Stocks, taxes, spending, healthcare and Big Tech could all potentially experience policy shake-ups depending on the results of Tuesday’s midterm elections.
There are a few potential outcomes – the Democrats retaining control of both the House and the Senate; the Republicans taking the House while Democrats hold the Senate; and the Republicans taking control of both chambers of Congress.
Banks, including JPMorgan, Morgan Stanley and Merrill Lynch, have noted recent polling indicates the most likely scenario is a divided government.
FiveThirtyEight described the Democrats and Republicans as being in a “dead heat” for the Senate on Friday. For the House, the Republicans were “favored” to win, according to the election polling and forecasting website.
Ahead of the midterms on Tuesday, FOX Business takes a look at top issues for investors and potential outcomes.
There tends to be more volatility before, during and after Election Day because markets generally do not favor uncertainty.
Democrats retaining their hold on both legislative chambers – which JPMorgan described in an Oct. 28 post as being “generally considered the less likely outcome than a divided government” – could lead to more stock fluctuations. Meanwhile, the bank said Republicans taking the House and Democrats holding the Senate is “likely to be the least consequential for markets” due to gridlock.
Overall, however, midterm elections generally don’t have a huge impact on equity markets, according to JPMorgan, which noted the S&P 500 “has a tendency to move higher after the political uncertainty declines in the aftermath of midterms.”
Merrill Lynch also reported stocks typically rebound after midterm-year volatility. Twelve months after the “midterm election-year low,” equity markets tend to come in over 30% higher, according to an October report from its chief investment office.
When one party controls one chamber of Congress and the other party holds the other, short-term returns have historically been higher, according to Merrill Lynch. In the past, the S&P 500’s average gain over a two-year period post-election has been 18.7% with a divided Congress and 17.3% with the party holding the White House also having control of both chambers, per the report.
Two of the potential midterm election outcomes would make tax increases unlikely: if Republicans gain control of both chambers or if the Republicans controlled the House but not the Senate, according to JPMorgan.
Under a divided Congress, Democrats and Republicans also could possibly reach an agreement for research and development expense deductions and enhanced child tax credits, Merrill Lynch said.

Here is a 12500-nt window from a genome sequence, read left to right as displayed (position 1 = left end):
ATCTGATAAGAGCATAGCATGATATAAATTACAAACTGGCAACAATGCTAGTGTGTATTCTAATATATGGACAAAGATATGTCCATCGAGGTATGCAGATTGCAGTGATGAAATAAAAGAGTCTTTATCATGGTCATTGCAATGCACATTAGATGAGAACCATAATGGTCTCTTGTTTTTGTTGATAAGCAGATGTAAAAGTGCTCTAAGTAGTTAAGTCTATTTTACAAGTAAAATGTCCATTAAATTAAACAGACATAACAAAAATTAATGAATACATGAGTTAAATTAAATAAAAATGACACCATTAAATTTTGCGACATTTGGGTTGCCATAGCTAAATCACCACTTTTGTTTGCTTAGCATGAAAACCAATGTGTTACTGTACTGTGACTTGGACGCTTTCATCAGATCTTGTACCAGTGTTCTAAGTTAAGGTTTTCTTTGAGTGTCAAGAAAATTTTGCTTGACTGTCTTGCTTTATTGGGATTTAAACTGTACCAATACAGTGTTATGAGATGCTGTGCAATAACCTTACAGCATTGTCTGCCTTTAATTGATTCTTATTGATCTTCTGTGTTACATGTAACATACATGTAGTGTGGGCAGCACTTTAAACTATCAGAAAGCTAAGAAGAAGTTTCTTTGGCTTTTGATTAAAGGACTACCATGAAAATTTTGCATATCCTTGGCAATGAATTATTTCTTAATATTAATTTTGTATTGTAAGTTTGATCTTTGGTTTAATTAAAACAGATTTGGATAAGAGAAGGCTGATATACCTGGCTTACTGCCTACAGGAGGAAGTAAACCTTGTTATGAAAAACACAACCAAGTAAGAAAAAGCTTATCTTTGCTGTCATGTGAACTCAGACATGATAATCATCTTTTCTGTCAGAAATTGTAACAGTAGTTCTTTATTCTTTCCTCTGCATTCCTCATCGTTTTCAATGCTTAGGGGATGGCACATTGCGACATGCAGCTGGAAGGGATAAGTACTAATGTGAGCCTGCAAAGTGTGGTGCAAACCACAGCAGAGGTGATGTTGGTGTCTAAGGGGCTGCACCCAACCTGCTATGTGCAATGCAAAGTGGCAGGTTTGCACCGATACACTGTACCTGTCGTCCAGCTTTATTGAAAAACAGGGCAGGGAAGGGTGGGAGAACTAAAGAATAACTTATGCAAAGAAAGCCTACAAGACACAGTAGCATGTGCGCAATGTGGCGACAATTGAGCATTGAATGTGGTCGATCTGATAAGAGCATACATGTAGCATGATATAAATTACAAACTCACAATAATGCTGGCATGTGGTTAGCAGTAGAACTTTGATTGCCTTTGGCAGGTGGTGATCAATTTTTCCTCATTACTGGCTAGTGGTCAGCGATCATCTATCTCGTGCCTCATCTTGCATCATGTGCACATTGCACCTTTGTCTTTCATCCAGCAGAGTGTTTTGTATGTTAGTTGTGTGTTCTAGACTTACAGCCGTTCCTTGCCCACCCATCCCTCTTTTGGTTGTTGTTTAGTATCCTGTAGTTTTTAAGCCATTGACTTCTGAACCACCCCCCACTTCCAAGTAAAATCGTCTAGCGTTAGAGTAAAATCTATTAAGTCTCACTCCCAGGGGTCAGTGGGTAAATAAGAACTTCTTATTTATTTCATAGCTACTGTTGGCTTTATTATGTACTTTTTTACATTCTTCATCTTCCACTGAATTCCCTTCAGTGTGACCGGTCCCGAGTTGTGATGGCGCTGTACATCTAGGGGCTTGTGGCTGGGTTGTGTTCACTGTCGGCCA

Meanwhile, proposed measures to increase taxes on corporations, wealthy individuals and capital gains could see revivals in the event the Democrats retain their hold on both the House and Senate, Morgan Stanley and Merrill Lynch reported.
Some proposals, like closing the carried interest loophole, got dropped prior to the Inflation Reduction Act getting finalized in August.
According to Merrill Lynch’s report, a politically-split legislative branch “will be viewed as less accommodative to new spending.” The likelihood of a fiscal rescue package during an economic downturn would be lower as well, per JPMorgan.
However, there could be some instances of agreement if Republicans control the House and Democrats hold the Senate, particularly for increases in defense and cybersecurity spending, according to Morgan Stanley.
There would likely be more spending restraint under Republicans holding both chambers, with one exception – defense spending, Merrill Lynch theorized.
Democrats, if controlling both the House and Senate, would likely seek additional spending for certain proposals, such as housing aid, universal child care and Medicaid, according to some banks.
Legislative gridlock associated with a divided Congress could impede healthcare proposals that stray too far from center politically.
In the event Democrats keep both chambers, Medicaid and some other healthcare programs could see expansion, according to some Wall Street banks.
Measures such as Medicare for All and more controls on drug pricing would not be likely to move forward in a Republican-controlled House and Senate, according to Merrill Lynch. Republicans having both chambers could “cloud the outlook” for “any” healthcare-related proposals, JPMorgan projected.
Major technology companies are likely to see more regulatory scrutiny if Democrats maintain control of the House and Senate, according to JPMorgan and Morgan Stanley.
In September, President Joe Biden’s administration called for reforms in the technology sector, including increasing competition, implementing limits on personal data collection and use, and more transparency. It expressed support for antitrust legislation.
JPMorgan said in October that “legislation on tech companies” and other aspects of Democrats’ agenda were likely to be “off the table for the foreseeable future” should Republicans take both chambers.